Take a Holiday Break / Persimmon Walnut Tea Bread

No, these are not some new fangled Christmas ornament!  They are “Hachiya Persimmons” &  although they are certainly pretty enough to be Holiday ornaments, I have another plan for them.

“A Simple Persimmon Walnut Tea Bread for when you need to take a break from the hustle and bustle of the Holidays”

When I was a young girl I loved the persimmon fruit from a tree that grew wild at the edge of our yard. It was gangly, never-pruned, pretty much ignored tree that went unnoticed all year until sometime in mid-December when the persimmons would begin to ripen taking on a soft yellowy custard color. The fruit very lush, short-lived and much appreciated. I do not remember Mother ever using them in recipes. We just ate them off the tree like apples.

The “Hachiya” persimmons that have been in the markets lately are not local nor are they the type that grows wild in the South. These persimmons are vibrant red-orange and are very hard, not ready to be eaten. Recently I purchased 5 of these for a photo shoot. We did not use them so I brought them home to ripen in a bowl on the kitchen counter. I got busy and forgot about them for a few days and during this time they ripened to perfection. Curiously I bit into one and was rewarded with an incredibly lusciousness. If I had to describe the flavor I would say it was somewhat like a very ripe mango or papaya or mamay crossed with a banana?

“Hachiya Persimmons”

My tea bread version is adapted from a recipe in Tammy Algood’s mangum opus to Southern cooking, “The Complete Southern Cookbook”.

“A Simple Persimmon Walnut Tea Bread”

Ingredients:

1 1/2 sticks of butter softened (I used Kerrygold)

1/2 cup Sorghum or Molasses

2 eggs

1 cup Persimmon pulp from very ripe persimmons (core, peel & puree pulp in processor)

2 cups all purpose flour mixed with 1/2 cup ground flax seed & 2 tsp baking powder

1 cup chopped walnuts

1/2 cup dried cranberries or cherries

1/4 cup turbinado or raw sugar

Directions:

1. Preheat oven to 325 degrees. Lightly grease & flour a loaf pan.

2. In a bowl combine the flour, ground flax seed, baking powder mixture with the walnuts & dried cranberries. Set aside.

3.  Using an electric mixer cream the butter & sorghum together. Add eggs one at a time beating well after each addition.

4. Stir in the persimmon pulp until well blended.

5. Add the egg-persimmon mixture to the flour mixture stirring just to combine. Scrape batter into the prepared pan. Sprinkle top with a 1/4 cup turbinado or raw sugar to add crunch.

6. Bake for about 1 hour or until the top is golden brown and a toothpick or skewer inserted into the middle of the bread comes out clean. Cool in pan on a wire rack for 10 minutes. Remove from pan and continue to cool on wire rack.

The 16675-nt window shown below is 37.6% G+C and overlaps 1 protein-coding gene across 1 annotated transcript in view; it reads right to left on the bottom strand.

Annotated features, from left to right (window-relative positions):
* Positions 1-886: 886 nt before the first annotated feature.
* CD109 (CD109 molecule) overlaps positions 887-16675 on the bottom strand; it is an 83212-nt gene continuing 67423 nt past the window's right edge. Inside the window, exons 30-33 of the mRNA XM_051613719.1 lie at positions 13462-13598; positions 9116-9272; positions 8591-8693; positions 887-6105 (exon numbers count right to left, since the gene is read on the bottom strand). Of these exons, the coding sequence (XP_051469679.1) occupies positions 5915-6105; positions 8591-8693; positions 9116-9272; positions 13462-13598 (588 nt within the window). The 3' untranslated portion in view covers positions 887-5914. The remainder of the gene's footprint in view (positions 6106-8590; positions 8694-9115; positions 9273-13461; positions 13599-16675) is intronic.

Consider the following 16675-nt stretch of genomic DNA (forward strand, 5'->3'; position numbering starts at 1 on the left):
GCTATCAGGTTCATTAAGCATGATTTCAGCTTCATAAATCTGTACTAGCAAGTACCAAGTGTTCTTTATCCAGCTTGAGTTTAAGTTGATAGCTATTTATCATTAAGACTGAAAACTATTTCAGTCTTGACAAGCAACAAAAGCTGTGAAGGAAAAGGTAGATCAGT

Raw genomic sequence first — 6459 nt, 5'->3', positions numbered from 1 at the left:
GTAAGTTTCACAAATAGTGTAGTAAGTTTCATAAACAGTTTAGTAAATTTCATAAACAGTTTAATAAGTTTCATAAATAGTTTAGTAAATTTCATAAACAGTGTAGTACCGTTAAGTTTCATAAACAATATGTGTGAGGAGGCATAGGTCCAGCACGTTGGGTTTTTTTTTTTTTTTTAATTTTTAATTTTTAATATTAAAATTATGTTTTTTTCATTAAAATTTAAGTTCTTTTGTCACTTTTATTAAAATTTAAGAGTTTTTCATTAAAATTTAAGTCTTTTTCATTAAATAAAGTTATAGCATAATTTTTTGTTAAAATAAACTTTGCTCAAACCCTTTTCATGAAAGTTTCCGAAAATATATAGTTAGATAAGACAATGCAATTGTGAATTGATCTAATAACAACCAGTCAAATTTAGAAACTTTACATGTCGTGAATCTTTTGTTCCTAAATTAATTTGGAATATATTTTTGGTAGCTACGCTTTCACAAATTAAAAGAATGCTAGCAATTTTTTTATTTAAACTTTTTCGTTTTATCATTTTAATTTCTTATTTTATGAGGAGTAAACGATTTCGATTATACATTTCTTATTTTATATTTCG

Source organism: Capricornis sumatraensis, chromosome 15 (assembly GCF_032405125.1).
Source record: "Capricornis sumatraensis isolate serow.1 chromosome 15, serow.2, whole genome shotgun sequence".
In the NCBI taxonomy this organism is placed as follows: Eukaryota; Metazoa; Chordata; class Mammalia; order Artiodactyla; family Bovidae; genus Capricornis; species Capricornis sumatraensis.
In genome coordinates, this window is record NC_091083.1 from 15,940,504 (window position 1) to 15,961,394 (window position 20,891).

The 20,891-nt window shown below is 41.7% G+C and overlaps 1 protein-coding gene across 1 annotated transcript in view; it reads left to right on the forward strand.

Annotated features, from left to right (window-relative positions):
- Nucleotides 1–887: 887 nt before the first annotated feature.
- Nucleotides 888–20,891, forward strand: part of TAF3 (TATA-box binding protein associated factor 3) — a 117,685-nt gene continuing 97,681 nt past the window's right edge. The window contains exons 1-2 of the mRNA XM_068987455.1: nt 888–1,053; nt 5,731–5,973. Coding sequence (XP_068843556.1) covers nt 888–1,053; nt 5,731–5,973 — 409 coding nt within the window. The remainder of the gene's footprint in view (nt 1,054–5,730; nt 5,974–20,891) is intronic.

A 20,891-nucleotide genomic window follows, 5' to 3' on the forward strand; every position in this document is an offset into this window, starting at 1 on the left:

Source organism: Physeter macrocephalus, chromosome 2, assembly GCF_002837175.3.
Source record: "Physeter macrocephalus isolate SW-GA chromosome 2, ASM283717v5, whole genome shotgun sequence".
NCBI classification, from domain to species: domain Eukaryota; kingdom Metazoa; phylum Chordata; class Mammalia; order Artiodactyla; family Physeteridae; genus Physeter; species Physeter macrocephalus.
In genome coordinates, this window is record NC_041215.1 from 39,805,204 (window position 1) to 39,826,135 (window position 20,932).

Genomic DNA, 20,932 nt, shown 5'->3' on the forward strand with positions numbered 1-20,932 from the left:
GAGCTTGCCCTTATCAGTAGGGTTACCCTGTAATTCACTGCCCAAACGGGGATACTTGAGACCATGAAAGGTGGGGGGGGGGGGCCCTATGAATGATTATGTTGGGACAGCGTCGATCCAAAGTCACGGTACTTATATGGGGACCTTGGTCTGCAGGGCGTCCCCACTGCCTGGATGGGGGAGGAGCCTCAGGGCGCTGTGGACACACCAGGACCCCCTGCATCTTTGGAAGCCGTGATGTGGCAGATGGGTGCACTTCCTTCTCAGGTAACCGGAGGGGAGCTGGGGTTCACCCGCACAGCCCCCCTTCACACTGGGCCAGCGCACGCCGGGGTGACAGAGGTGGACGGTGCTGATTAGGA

7. This bread is best served warm or toasted along side a cup of tea or hot milky coffee when you need to sit down, take a break and a deep breath and relax for a  bit. Happy Holidays.

“A Little Holiday Image Gallery”

Little Figurines from Sweden
Amaryllis & Orchid
Food Magazine Paper Chain
Little Glitter House
Squirrel Nutcracker
“Know when enough is enough!” homemade  gift tag from recycled Holiday catalogs.
“Santa Claus with Beer” image from the Santa Pub, Nashville, TN…..don’t forget the cookies!

Enjoy. Share. Keep it Light. Be Helpful……..

16 thoughts on “Take a Holiday Break / Persimmon Walnut Tea Bread

    1. They are a hard fruit to ever try as most wild persimmon trees have fruit that ripens very quickly and is rotten by the time we get to it…a very small window of opportunity, so when these imports started showing up in the market I just had to try them. I was doubtful if they would ever ripen and taste like anything, but ripen they did and the taste…out of this world. I hope you can find some in your area to taste. Happy New Year.

  1. teresa – what gorgeous little…fruits? veggies?….fruits! i’m intrigued by your description of the flavor profile…
    …and i adore the story about growing up with a tree right in your yard. it’s our memories around food that really make it special. thank you for sharing that with us.

    ps. squirrel nutcracker creeps me out.

  2. Hi Terese–we have a persimmon tree in our backyard—very old, and extremely tall. (its bark is quite distinctive)The only way to get the fruits is after they fall–and hopefully don’t get damaged in the process. I have rarely foraged/gathered more than 4 good ones at a time.

    Recipe looks great–a fine use for these curious fruits. Happy New Year, see you soon. x N

  3. I’m excited to try this recipe. Hachiya Persimmons are local in the fall/winter here in southern CA, and I got a bagful from my neighbor. I usually just eat the ones I get at Farmers Market, but they are very messy by the time they are ripe enough to eat. I’m excited to try them in this recipe. Thanks!

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